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A way to the Heart

01 Apr

She could do this…surely.  I mean, how hard can it be to make bread but she was determined to try something else out of the usual realm to get his attention.  Perhaps adding a box of raisins and a little cinnamon would be the trick to make him look up over his newspaper and actually say something positive to her at breakfast. This rut in which they were stuck had to cease and desist.  The daily breakfast routine, a slice of  toasted white bread with pale lukewarm coffee could become a direct reflection of the state of their lives.  Bland and boring.

Trying to engage him in conversation at 7 a.m. was next to impossible and she had just resigned herself to a morning routine of rolling her eyes at the ceiling thinking, “Geez, is this all there is to my life?    She was afraid that the monotonous start of day would start to spiral into the rest of the hours of her life and she was tired of being ignored, especially at first daybreak.  First encounters, either daily or out of the blue, should be well,  if not inspiring,  at least not be depressing.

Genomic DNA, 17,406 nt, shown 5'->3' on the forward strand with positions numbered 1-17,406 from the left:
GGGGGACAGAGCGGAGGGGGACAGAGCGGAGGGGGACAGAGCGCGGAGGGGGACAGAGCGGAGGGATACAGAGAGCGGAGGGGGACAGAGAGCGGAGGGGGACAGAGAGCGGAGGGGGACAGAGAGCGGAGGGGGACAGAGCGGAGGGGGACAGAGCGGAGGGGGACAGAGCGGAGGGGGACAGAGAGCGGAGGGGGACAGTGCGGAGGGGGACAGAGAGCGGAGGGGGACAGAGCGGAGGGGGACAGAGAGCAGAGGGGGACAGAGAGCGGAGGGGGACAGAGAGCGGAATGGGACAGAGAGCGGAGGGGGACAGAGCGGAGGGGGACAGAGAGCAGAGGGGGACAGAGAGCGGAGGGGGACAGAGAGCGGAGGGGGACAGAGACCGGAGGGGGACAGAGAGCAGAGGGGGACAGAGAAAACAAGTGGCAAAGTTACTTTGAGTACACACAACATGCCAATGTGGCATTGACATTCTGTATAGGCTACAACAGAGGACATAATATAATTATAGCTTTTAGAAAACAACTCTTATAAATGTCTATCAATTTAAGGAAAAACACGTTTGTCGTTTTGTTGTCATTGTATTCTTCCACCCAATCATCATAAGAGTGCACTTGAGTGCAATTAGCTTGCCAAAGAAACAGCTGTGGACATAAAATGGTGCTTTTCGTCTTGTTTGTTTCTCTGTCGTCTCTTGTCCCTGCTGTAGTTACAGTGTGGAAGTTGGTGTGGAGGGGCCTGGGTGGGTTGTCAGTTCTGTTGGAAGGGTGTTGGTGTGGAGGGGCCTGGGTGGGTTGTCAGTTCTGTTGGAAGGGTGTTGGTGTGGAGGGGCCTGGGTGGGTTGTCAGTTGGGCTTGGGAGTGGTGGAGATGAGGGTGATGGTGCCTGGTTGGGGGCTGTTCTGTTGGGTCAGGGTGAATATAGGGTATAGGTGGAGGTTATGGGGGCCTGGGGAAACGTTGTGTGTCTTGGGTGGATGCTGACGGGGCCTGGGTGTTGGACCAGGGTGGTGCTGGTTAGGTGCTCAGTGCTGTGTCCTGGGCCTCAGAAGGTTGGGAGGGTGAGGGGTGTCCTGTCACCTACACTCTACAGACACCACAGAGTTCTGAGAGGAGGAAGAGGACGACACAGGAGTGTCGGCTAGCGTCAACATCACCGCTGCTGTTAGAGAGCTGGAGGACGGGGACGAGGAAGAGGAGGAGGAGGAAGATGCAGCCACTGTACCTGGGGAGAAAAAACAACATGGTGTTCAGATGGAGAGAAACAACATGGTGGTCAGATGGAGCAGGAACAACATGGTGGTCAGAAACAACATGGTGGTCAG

These early years of their lives together should not have deteriorated this rapidly.  Was it her fault?  She thought she had done everything right;  the saran wrap greeting at the door, the wine and candlelit dinners, and of course the aerobics in the darkness of the night.  So what was the deal with this being ignored at breakfast?

She finished kneading the bread with loving care.  Maybe the aroma of it baking early in the morning would jolt him back.  Memories of desire and yearning, yes, that could be a good thing.  Didn’t they say the way to a man’s heart was through his stomach?  It was worth a try.  June covered the bread with a cloth to let it rise overnight and went to set her alarm for 5am to insure the wafting of aromas would wake him gently in the morning.

” Well”, she thought,  “at least if she didn’t get a positive reaction from Ward , at least Beaver and Wally will like it.”

http://thinkingten.ning.com     Thursday – A first encounter. A box of raisins.

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Posted by on April 1, 2010 in Quick Fiction

 

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